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《The Third World Poor - A Summer Series of Reflections (1)》__ Ernest Yau (65)

The Third World Poor - A Summer Series of Reflections (1)

Encountering God the Muteness, the Deafness and the Blindness

Poverty comes in different shapes, colors, sizes, faces - and disabilities. In April 2017, by the Indian Ocean in Colombo, the capital of Sri Lanka, in the Missionaries of Charity home for the poor founded by Mother Teresa, I met a middle-aged, tall and good-looking man. Immediately I was drawn to his cheerful, sunlit disposition, but the charming smile quickly gave way to his incomprehensible utterances, animated hand gestures and a desperate need to communicate. The man was both mute and deaf.  A couple of days later, I noticed him lying in bed alone in the empty dormitory, withdrawing from activity and meal, looking glum and self-absorbed. His signature smile had evaporated in the grilling heat of summer. I wanted him to know I had noticed his mood shift and that I did ‘see’ him. In light of his disabilities, I thought to be seen would be significant; but getting across to him my empathic seeing presented a challenge for me.  Eventually when the dark clouds had parted, I drew him both a sad and a happy face with an arrow signaling the movement. When he later joined two other men and me in throwing and catching a ball, showing his finesse in giving the flying object a dynamic spin, radiating mirth and aliveness, pride and joy, I knew his usual sunny self was back.

In East Africa four months earlier, in December 2016, in Addis Ababa, capital city of Ethiopia, I encountered this small, young adult who was blind. Because he struck me as fragile, helpless and almost invisible, I was stirred by the Spirit to be more attentive to him, “one of the least of these brothers”. After the early cold morning shower, he would usually squat on the floor with his arms wrapping around himself to brace the cold, waiting for assistance. Quickly I dried and clothed his shivering body, helping him to get up to go to the dining room. Surprisingly that was a poignant experience: His hands gripping tenaciously to mine, as if holding on to his dear life, while all of me became his seeing eyes; as if we were in a slow dance, silently and cautiously moving across the wet, slippery tiles, connecting through our hands in a subtle, hidden yet personal, trusting way, pulsating wordlessly.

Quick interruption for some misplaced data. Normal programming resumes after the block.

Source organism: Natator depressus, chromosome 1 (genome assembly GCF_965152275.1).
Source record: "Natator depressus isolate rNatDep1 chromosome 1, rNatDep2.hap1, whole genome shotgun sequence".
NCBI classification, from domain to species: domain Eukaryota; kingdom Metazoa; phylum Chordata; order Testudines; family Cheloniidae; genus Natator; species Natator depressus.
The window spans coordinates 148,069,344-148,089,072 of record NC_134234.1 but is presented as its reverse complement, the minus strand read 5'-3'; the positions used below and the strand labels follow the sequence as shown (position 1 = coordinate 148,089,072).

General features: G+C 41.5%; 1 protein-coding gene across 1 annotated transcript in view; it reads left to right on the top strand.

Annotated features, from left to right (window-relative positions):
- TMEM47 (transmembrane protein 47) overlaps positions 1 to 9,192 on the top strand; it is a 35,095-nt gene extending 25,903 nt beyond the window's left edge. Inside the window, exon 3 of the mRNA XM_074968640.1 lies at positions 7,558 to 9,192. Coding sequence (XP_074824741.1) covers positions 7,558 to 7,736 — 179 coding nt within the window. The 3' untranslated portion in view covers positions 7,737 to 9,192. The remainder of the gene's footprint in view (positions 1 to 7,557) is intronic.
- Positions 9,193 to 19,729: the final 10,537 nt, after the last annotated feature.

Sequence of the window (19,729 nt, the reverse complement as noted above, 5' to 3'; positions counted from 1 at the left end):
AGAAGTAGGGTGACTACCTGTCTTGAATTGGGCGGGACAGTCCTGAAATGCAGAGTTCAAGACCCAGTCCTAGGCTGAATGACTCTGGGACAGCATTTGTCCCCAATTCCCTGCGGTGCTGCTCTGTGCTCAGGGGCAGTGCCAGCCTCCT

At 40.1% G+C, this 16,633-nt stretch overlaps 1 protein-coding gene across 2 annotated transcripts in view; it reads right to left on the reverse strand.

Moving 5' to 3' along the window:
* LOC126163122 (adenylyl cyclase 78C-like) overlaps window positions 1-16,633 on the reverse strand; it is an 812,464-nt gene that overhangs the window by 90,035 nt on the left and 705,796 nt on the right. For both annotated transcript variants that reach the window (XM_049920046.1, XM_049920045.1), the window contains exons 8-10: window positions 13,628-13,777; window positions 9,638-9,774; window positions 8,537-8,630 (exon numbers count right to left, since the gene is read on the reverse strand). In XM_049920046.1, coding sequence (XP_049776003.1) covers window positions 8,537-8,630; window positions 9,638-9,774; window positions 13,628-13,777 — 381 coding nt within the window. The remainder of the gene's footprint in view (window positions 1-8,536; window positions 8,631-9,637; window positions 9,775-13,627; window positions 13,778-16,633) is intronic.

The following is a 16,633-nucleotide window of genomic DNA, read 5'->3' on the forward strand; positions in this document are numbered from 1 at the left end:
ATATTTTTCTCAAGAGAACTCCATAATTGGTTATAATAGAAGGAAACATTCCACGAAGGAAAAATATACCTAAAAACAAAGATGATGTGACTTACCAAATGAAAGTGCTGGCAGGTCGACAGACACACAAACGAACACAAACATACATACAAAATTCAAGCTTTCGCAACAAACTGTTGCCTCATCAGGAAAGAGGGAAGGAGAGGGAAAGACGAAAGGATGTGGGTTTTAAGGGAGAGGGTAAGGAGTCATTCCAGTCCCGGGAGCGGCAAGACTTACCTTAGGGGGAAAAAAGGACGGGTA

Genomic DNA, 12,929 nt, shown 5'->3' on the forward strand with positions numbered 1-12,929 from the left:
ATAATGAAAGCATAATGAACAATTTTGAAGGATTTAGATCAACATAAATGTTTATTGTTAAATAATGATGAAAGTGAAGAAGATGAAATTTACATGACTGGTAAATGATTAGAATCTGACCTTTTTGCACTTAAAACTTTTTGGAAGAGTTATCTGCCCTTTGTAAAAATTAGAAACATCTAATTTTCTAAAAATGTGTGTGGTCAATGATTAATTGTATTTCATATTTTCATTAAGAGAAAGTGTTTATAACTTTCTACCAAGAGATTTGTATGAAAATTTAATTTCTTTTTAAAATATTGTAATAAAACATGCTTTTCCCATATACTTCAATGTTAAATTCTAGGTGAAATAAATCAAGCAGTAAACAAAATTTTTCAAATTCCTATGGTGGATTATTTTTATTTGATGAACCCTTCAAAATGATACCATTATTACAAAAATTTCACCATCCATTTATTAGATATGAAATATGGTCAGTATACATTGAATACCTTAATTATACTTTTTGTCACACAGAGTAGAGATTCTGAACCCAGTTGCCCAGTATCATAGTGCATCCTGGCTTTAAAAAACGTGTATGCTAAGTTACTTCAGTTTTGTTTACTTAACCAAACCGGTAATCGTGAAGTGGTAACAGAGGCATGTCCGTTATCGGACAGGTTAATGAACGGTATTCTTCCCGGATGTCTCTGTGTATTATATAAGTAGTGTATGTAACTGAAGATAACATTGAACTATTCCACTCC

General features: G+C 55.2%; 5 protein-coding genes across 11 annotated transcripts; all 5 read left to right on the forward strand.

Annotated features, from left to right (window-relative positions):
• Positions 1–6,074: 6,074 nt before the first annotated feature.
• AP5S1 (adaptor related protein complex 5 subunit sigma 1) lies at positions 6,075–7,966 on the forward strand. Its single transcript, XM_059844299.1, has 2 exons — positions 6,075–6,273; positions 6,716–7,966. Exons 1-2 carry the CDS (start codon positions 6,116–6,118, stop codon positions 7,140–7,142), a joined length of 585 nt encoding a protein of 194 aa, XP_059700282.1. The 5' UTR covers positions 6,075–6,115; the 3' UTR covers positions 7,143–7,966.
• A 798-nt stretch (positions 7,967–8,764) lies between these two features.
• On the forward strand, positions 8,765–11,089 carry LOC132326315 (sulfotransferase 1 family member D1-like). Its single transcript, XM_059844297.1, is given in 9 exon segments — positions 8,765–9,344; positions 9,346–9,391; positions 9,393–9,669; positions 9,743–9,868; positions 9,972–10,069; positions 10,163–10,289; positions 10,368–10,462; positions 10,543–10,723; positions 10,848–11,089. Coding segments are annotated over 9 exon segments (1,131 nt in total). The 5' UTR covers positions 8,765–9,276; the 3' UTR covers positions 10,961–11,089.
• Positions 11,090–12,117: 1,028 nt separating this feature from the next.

How do I enter into the world of blindness, muteness and deafness heavily layered with radical poverty? Often I am caught by a wave of intense sadness and grief through the sensory onslaught around me, bobbing in the oceanic suffering of humanity. By being fully in the here and now, while holding with openness what simply is, I have come to pain. As I get close to my brother, eyeball-to-eyeball, I sometimes get choked up while fighting back tears at the same time. Then God’s grace expands my capacity to love which is cloaked in a deep sense of identifying, empathizing and suffering with the poor. As a bearer of my brother’s messy burden, in spite of my instinctive wish to scrap it, I welcome pain. However to become pain is the epitome in this progressive journey, when suffering is embodied, is part of the divine DNA, and is no longer a sterilized object to be studied - just as the Word became flesh. Finally, as Jesus became human brokenness – muteness, deafness and blindness - on the cross, so he had overcome all pain, transforming and transcending it; the rest merely a mop-up of human agony. I want to follow Jesus’ life in serving the marginalized locally in the women’s shelter and the radically poor globally in the Third World.

On the morning I was leaving Colombo, capital of Sri Lanka, the mute and deaf man expressed his goodbye: With hands he gestured a flying plane in the sky, matched by an engine sound and delivered with a sad facial expression. We hugged affectionately in silence which spoke eloquently and elegantly. We had made a visual and tactile connection though it was a speck in the huge hush of his soul. Somehow in the week he had let me in and I him as well, doing so without an utterance of a single word. He allowed me to see and feel both his joy and pain which I allowed to affect me personally, baring my heart’s vulnerability and my eyes’ mistiness. The souls of both the server and the served were deeply touched, gazing at each other, and standing on holy ground. The God in him and the God in me had met, laced with and graced by divine love; especially sublime was my encounter with God the Muteness, the Deafness and the Blindness. Reflecting in awe, God the Mystery had once again woven together this outer work of compassion with an inner life of contemplation, which ambience and texture I will invite you to peer into in the next part of the series.

Ernest C. Yau                                                                         
 July 4, 2017                                                                                   
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